Red Sparrow

Review by Elena Lazic @elazic

Directed by

Francis Lawrence

Starring

Jennifer Lawrence Joel Edgerton Matthias Schoenaerts

Anticipation.

Another spy thriller? Jennifer Lawrence is cool, though.

Enjoyment.

Violent and long. This isn’t exactly boring, but it’s not very fulfilling either.

In Retrospect.

Some interesting ideas, but ultimately just another film using sexual violence as a plot point.

Jennifer Lawrence plays a Soviet spy whose repeated abuse leaves a sour taste in the mouth.

If Atomic Blonde answered chiefly to the John Wick series and Kraftwerk music videos for its influences, this latest exercise in retro-styled post-Cold War brutality borrows its palette and glacial pacing in the paranoid and beige likes of The Russia House, No Way Out and The Fourth Protocol. With that sombre tone established, Red Sparrow, a resolutely self-serious and severe film from director Francis Lawrence, sets its stakes high from the start and only raises them from there.

Jennifer Lawrence plays Dominika Egorova, a prima ballerina at the Bolshoi whose career is ended when her dance partner (played by real-life dancer Sergei Polunin) lands on her leg and breaks it. The violence of this scene feels cooly sadistic, but the film is carefully constructed to justify every brutal moment. In this instance, Dominika’s broken leg turns out to be no accident: her dance partner and his girlfriend planned the attack in order to retire Dominika. According to the rules of this dog-eat-dog world, the ex-ballerina’s sadistic retribution is fair game.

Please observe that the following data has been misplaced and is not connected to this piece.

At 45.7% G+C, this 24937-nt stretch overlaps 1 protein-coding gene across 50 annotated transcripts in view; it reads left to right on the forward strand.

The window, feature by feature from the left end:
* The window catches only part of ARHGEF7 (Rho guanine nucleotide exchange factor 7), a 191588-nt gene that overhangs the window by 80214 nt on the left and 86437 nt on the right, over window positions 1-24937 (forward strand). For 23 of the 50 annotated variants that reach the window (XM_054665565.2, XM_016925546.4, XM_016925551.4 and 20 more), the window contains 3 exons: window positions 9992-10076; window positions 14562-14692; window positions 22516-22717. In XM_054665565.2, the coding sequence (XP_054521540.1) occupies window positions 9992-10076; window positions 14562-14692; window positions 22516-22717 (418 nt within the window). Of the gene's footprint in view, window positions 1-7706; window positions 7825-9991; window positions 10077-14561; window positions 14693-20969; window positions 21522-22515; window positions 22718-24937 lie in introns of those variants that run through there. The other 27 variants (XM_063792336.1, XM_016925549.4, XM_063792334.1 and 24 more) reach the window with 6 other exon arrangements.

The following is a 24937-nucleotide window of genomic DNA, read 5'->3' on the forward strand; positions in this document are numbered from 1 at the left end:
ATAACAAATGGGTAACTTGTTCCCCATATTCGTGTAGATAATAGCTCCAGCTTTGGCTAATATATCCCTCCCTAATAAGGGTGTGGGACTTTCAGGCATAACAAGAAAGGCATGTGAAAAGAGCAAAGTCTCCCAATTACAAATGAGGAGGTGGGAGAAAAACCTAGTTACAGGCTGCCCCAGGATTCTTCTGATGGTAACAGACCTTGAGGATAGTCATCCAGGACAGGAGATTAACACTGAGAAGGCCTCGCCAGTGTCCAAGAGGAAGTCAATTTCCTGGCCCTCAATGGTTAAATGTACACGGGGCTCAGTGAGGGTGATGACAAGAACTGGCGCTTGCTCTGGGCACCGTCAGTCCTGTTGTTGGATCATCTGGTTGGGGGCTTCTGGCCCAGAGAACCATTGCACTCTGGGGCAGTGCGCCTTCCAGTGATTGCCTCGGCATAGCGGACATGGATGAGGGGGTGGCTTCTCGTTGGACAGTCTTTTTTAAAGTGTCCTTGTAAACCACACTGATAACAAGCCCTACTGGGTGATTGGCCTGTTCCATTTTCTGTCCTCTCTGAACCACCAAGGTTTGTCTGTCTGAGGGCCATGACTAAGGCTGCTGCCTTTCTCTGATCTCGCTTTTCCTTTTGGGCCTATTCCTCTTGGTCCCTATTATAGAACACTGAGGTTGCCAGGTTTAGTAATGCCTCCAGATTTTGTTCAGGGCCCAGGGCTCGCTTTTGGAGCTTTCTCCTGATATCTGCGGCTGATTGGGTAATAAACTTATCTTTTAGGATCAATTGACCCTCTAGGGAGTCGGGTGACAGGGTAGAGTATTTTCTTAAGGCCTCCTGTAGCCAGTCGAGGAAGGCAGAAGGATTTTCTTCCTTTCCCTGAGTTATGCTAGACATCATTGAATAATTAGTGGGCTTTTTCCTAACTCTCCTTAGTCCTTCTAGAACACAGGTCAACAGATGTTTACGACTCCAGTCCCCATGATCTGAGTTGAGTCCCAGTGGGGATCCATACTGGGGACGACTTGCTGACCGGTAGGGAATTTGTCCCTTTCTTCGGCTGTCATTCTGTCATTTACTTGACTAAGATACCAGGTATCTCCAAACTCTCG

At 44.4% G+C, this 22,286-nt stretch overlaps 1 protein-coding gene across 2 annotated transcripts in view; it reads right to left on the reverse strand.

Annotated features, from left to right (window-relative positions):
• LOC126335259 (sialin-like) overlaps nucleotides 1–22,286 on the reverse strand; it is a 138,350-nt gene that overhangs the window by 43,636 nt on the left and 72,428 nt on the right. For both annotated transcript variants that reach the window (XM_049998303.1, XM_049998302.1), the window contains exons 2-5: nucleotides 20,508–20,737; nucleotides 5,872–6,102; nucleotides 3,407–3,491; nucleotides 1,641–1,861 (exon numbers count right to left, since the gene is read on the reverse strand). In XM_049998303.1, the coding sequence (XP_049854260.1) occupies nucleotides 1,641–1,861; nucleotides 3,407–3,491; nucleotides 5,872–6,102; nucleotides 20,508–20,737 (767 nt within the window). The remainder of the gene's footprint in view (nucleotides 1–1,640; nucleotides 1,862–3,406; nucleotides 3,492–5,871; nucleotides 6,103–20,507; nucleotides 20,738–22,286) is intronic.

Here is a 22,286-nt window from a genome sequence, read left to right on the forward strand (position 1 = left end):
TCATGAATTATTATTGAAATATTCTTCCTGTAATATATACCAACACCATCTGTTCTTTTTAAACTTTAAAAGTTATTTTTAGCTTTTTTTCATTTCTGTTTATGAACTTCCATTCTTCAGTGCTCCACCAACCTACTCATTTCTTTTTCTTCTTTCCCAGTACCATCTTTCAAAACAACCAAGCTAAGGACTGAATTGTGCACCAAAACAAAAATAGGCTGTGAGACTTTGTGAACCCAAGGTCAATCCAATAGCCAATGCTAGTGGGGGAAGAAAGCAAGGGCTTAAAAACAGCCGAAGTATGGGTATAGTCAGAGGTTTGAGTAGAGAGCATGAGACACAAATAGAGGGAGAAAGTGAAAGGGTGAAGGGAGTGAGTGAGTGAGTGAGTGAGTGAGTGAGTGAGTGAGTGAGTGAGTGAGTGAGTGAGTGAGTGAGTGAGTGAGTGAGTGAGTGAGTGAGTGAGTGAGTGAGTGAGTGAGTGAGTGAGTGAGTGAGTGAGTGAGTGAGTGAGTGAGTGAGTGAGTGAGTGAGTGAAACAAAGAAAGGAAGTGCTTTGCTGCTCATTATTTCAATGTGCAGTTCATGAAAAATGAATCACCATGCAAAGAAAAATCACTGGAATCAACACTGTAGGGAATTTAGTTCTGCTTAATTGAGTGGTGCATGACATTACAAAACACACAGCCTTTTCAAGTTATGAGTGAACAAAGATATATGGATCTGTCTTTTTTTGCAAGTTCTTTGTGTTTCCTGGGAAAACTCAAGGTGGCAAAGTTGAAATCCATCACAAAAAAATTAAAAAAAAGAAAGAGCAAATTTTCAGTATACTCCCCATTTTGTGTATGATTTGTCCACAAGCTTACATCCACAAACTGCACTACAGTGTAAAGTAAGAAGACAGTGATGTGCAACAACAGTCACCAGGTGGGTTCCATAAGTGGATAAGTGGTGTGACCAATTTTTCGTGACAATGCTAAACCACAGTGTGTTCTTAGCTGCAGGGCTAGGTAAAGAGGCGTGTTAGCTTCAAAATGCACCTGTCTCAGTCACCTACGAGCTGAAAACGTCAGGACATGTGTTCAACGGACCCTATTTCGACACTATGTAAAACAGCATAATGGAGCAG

Dominika is tipped off on her dance partner’s culpability by her slippery uncle Ivan Egorov (Matthias Schoenaerts, going full Putin), who works for a shady Russian spy organisation. In exchange for this small service, and in order to get some money to pay her sickly mother’s medical bills, she agrees to carry out a seemingly small task for him: seduce a man in a hotel and switch his phone for a bugged one. The incident escalates and the man has the time to rape Dominika before a Russian spy arrives fashionably late and kills him in the middle of the attack.

Throughout the film, the balance of power is always unfairly tilted against Dominika. She is put through the most gruelling ordeals, but it seems that no amount of payback will bring an end to her suffering. Having done exactly what her uncle asks of her, Dominika finds herself back up against the wall, forced to choose between dying because she’s seen too much, or becoming a spy herself.

Once again, the film finds a way to superficially justify misogynistic violence and torture by characterising the world of Russian spies – if not Russia as a whole – as a deeply sexist environment where women are consistently undermined. This most clearly evident in the spy school where Dominika is sent to become a ‘Sparrow’, a special agent trained to give subjects what they want in order to extract information from them.

Led by Charlotte Rampling at her villainous best as a sort of kinky ex-KGB matron, most of the lessons taught at the school are not about fighting sexism but exploiting it, with Sparrows expected to sacrifice their body for the greater cause. But Dominika does not yield to the principles of “whore school”, as she calls it. Instead, she is tempted to become a mole for the Americans, who, in the figure of Joel Edgerton’s loving Nate Nash, treat her with much more respect.

This is a cynical and schematic film in which all the pieces fit neatly together, but its slick structure fails to account for the more complex and unstable psychological consequences of sexual violence. A scene in which Dominika explains the power play behind rape is accurate – but it’s not enough. The orderly, slick nature of the film ultimately makes it hard to connect with and feel for Dominika. Which is disturbing, considering everything she goes through. It’s a film that leaves us with a gnawing sense that the real problem remains hanging in the air, unresolved.

Published 1 Mar 2018

Tags: Francis Lawrence Jennifer Lawrence Joel Edgerton Matthias Schoenaerts

Anticipation.

Another spy thriller? Jennifer Lawrence is cool, though.

Enjoyment.

Violent and long. This isn’t exactly boring, but it’s not very fulfilling either.

In Retrospect.

Some interesting ideas, but ultimately just another film using sexual violence as a plot point.

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